SAILORS LANDED FOR WATER: Mast ships sent dories ashore here to get a supply of water from “Goody” Cole’s well which never became impure or stagnant and it was off here that several boats were wrecked. The wrecks were blamed on a curse from the “witch.”
[A Portsmouth Herald photo]

The next day, July 14, John Fuller entered into bonds of 100 pounds for the appearance of Rachael, his wife at court, to answer to the charge of witchcraft. According to the testimony in the case Rachel Fuller visited Mr. Godfre’s home, where the child was sick, took hold of the child, said it would be well, went out of doors, looked toward the house and beat her arms together; also, that, she told one that a doctor was pulled out of bed with an enchanted bridle and that it was intended to lead him a jaunt; also that she had been seen out, scrabbling on her hands and knees. There is no record of any decision by the court, and it is believed that was probably dropped.

Portsmouth and vicinity were also troubled with witchcraft in early times. The first date was in 1653, just 30 years, after the town was settled. Jane Walford stated to John Juddington that her husband called her an old witch, and that when she came where his cattle were he would bide her begone as she bewitched them. Three years passed, and so far as it is known cattle and human beings had not great annoyance from the power of witches, but in 1656 the aforesaid Jane Walford seemed to be making special trouble. The scene was at Little Harbor, where probably Jane resided. It was on Mar. 30, in the evening, that Mrs. Susanna Trimmings was walking alone, when Jane Walford came to her and asked her to lend her a pound of cotton. Mrs. Trimmings declined, Jane told her she would have trouble, and left her. Susanna was immediately struck with a “clap of fire,” and she “saw something vanish in the shape of a cat.” She went home, could not speak at first, even hardly breathe. Finally she told her husband, Oliver, that her back where she was struck was a flame of fire; her limbs were numb, and she said, “Jane Walford will kill me.”

Mrs. Trimmings made oath to the particulars before the magistrates in the case. In June others gave testimony, among them Nicholas Rowe, who said that Jane Walford, after she was accused as above, came to him in bed in the evening, put her hand on his breast and then left. He could not speak and was in great pain till the next day. She repeated (as he alleged) the operation a week later. Jane was by the Court held in bonds. The record in June was, that she was bound to the next Court. The outcome of the case is not on record but it is believed that the case was dropped. Jane lived on and some called her a witch. But she finally thought to silence such accusations. In March, 1669 Robert Cutch having called her a witch, she brought an action of slander and the Court gave the verdict in her favor with five pounds lawful money as damages, and costs of Court.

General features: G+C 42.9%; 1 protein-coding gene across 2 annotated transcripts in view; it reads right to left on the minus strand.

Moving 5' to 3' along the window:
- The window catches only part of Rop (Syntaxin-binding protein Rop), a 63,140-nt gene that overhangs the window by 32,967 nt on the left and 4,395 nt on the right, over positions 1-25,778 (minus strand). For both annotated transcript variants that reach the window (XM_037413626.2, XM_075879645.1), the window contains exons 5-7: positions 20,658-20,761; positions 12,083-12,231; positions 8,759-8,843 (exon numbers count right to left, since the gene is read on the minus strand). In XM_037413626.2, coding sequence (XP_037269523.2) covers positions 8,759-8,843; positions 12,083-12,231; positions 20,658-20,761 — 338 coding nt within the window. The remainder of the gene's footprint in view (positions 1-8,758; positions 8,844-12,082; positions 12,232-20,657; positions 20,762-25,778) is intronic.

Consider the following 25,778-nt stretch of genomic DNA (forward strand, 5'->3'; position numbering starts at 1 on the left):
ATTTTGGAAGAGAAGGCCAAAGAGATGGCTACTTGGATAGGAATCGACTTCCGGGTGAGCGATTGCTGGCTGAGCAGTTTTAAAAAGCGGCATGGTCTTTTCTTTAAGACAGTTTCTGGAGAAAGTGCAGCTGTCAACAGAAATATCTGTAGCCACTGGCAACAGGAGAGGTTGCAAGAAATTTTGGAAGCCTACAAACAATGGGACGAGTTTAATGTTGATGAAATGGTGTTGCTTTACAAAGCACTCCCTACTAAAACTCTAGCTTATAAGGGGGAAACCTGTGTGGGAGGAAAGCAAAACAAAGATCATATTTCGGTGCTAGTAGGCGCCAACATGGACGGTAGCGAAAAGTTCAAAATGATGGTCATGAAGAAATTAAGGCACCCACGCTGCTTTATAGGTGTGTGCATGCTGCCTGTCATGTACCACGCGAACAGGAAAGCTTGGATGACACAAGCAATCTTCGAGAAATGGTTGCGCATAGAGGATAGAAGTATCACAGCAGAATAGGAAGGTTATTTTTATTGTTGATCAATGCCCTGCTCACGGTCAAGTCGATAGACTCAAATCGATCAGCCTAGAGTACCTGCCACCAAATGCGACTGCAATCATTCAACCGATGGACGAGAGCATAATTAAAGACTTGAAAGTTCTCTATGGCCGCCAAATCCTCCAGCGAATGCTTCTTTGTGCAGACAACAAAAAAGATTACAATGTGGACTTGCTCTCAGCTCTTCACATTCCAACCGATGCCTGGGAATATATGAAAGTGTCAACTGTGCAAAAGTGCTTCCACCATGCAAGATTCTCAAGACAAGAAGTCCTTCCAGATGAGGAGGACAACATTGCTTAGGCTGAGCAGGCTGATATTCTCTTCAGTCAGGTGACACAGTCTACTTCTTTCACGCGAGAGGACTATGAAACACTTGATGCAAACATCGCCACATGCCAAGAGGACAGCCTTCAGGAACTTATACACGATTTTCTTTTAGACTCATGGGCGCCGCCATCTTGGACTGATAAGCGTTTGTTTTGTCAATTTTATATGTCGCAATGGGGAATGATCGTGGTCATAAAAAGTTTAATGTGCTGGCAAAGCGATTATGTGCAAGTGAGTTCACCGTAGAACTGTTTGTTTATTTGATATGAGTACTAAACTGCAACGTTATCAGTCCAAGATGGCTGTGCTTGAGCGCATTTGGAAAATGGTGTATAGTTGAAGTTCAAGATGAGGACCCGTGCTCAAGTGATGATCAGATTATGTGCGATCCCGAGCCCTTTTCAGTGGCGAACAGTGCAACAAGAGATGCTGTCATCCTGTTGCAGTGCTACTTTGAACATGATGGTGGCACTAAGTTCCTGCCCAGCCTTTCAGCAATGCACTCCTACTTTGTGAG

Trouble arose in Portsmouth on June 11, 1682. It was on the Island (now Newcastle) George Walton lived not far away from the bridge, on what is now, the right hand street leading to the business part of the town. There was no street there then, and there is no house where Walton then lived.

A gate was wrung off the hinges and showers of stone thrown at the house. Stones from within were thrown out through the windows, breaking the glass. Stones hit, persons, but effecting no more than a soft touch. Stones were picked up, some of them as hot as if coming from a fire. Some were placed on a table, but they commenced flying about. No one was seen throwing stones. Some articles went up chimneys, then down again, and then out of the window. Similar operations, and more than can be put down here, continued several days. It wouldn’t do to neglect to note that a cheese flew out of the press and ambled over the floor, and cocks of hay went up and hung on trees!

.There are some who will want an explanation of these queer happenings, but all a historian is supposed to give is facts and not sit in judgment on them. There were people at the time who swore that the above actions were facts, and so they are recorded as such here. It might not be out of place to state that a disordered imagination has sometimes created strange fancies.

One hundred years later witchcraft was believed to have existed in this city. It was at the time of the Revolutionary war. Clement March was keeper of the Portsmouth Almshouse, and Molly Bridget was an inmate; she was called a witch. In 1762 there was trouble with the pigs and it was said they were bewitched; the tips of their ears and tails were cut off as a remedy. It was a tradition that they must be burned, but they could not be found. Chips were collected, supposing the tips were among them; as they were put into the fire, Molly appeared frenzied, went to her room and died immediately.